The home had a manager who has been in post since January 2015. The manager had submitted an application to us to become the registered manager. A registered manager is a person who has registered with the Care Quality Commission to manage the service. Like registered providers, they are ‘registered persons’. Registered persons have legal responsibility for meeting the requirements in the Health and Social Care Act 2008 and associated Regulations about how the service is run.

People felt safe living at the home and staff supported them in a way that they liked. Staff were aware of safeguarding people from abuse and they knew how to report concerns to the relevant agencies.

Individual risks to people were assessed by staff and reduced or removed. There was adequate servicing and maintenance checks to equipment and systems in the home to ensure people’s safety.

There had been an increase to the number of staff members available and there were enough staff available to meet people’s needs.

Medicines were safely stored and administered, and staff members who administered medicines had been trained to do so.

Staff members received other training, which provided them with the skills and knowledge to carry out their roles. Where they had not received training, they were given enough guidance and information to properly care for people. Staff received support from the manager, which they found helpful.

The CQC is required by law to monitor the operation of the Mental Capacity Act 2005 (MCA) Deprivation of Liberty Safeguards (DoLS) and to report on what we find. The service was meeting the requirements of DoLS. The manager had acted on the requirements of the safeguards to ensure that people were protected.

Staff members understood the MCA and presumed people had the capacity to make decisions first. Where someone lacked capacity, best interests decisions were available. Further information was needed for some people about who else could make the decision or how to support the person to be able to make the decision.

People enjoyed their meals and were given choices about what they ate. Drinks were readily available to ensure people were hydrated. Staff members worked together with health professionals in the community to ensure suitable health provision was in place for people.

Staff were caring, kind, respectful and courteous. Staff members knew people well, what they liked and how they wanted to be treated. People’s needs were responded to well and care tasks were carried out thoroughly by staff. Care plans contained enough information to support individual people with their needs. Records that supported the care given were completed properly.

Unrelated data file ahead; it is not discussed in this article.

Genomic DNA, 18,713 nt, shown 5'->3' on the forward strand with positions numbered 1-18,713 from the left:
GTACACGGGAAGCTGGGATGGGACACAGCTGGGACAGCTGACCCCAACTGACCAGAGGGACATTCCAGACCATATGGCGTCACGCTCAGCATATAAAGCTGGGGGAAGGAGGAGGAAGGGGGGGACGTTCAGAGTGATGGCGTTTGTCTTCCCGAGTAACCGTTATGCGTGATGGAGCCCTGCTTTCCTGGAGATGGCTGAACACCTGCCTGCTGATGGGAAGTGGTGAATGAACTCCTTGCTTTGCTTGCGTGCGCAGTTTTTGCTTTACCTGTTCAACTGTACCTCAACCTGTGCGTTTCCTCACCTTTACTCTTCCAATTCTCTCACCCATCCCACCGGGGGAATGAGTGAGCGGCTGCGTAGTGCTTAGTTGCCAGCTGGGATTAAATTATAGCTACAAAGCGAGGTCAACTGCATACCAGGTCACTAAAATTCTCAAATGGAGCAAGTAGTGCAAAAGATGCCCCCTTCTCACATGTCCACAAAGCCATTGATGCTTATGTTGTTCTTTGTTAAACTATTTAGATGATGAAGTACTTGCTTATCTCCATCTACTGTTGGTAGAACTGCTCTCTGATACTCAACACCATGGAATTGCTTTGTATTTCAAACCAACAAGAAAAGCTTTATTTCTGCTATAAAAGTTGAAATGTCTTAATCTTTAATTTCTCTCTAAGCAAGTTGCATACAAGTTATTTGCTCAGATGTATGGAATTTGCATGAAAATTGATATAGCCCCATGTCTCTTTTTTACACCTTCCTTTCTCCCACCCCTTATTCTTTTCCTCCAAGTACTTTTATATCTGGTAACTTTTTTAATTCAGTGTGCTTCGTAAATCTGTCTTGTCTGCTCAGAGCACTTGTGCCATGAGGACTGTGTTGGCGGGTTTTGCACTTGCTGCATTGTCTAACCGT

A complaints procedure was available and people were happy that they did not need to make a complaint. The manager was supportive and approachable, and people or their relatives could speak with her at any time.

The home monitored care and other records to assess the risks to people and ensure that these were reduced as much as possible.

Inspection carried out on 20 August 2013

During a routine inspection

The Mayfields Care Home opened in November 2012. At the time of our inspection there were 30 people living at the service.

We spoke with four people who used the service and two of their relatives. They told us that they were happy with the care provided. One person said, “They (the staff) are always very kind to me.” Another person said, “I am very well looked after, I can talk to the staff if I am not happy about anything.” A relative told us, “This place is absolutely brilliant.”

We found that people were involved in making decisions about their care. They were given choices regarding the planning of their care, food and daily activities. The service encouraged people’s independence.

People’s individual needs and their safety had been assessed and plans of care were in place to ensure that the care they received was delivered safely and effectively.

Staff were aware of their responsibilities regarding the reporting of abuse and which authorities any concerns identified needed to be reported to.

The provider had performed appropriate checks to ensure that the staff were of good character before they employed them.

The provider had an effective system in place to monitor the quality of the service to protect people from the risks of unsafe or inappropriate care.